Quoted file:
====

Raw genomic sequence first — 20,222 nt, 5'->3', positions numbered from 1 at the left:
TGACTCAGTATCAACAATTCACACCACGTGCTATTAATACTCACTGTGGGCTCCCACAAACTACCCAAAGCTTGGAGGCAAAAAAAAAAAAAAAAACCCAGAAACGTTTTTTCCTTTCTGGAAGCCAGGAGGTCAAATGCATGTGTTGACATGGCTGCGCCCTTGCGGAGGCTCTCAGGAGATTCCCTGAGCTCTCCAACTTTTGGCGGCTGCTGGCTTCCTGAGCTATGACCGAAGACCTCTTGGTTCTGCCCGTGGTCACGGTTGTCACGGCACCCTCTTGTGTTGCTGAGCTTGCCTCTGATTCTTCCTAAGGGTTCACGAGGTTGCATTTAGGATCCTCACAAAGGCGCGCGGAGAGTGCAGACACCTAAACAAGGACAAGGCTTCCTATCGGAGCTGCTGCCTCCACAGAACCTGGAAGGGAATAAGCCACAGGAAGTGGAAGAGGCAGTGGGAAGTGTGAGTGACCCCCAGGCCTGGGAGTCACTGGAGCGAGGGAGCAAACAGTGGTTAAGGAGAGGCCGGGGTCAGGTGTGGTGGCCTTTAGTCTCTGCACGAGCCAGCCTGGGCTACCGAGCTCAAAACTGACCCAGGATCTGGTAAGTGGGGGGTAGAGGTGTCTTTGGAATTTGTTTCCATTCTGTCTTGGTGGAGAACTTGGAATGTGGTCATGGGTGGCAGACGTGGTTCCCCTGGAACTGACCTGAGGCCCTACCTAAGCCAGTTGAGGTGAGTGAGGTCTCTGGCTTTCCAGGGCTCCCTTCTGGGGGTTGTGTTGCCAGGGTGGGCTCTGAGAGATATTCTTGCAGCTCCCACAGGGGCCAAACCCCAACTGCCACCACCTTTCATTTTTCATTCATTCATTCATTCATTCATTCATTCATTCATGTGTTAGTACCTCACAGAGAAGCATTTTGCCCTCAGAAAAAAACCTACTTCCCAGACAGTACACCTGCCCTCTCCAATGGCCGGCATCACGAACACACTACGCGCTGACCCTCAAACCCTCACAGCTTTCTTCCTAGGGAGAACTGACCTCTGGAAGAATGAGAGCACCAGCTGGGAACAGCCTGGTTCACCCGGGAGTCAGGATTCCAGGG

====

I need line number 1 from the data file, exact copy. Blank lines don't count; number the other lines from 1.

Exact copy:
Raw genomic sequence first — 20,222 nt, 5'->3', positions numbered from 1 at the left: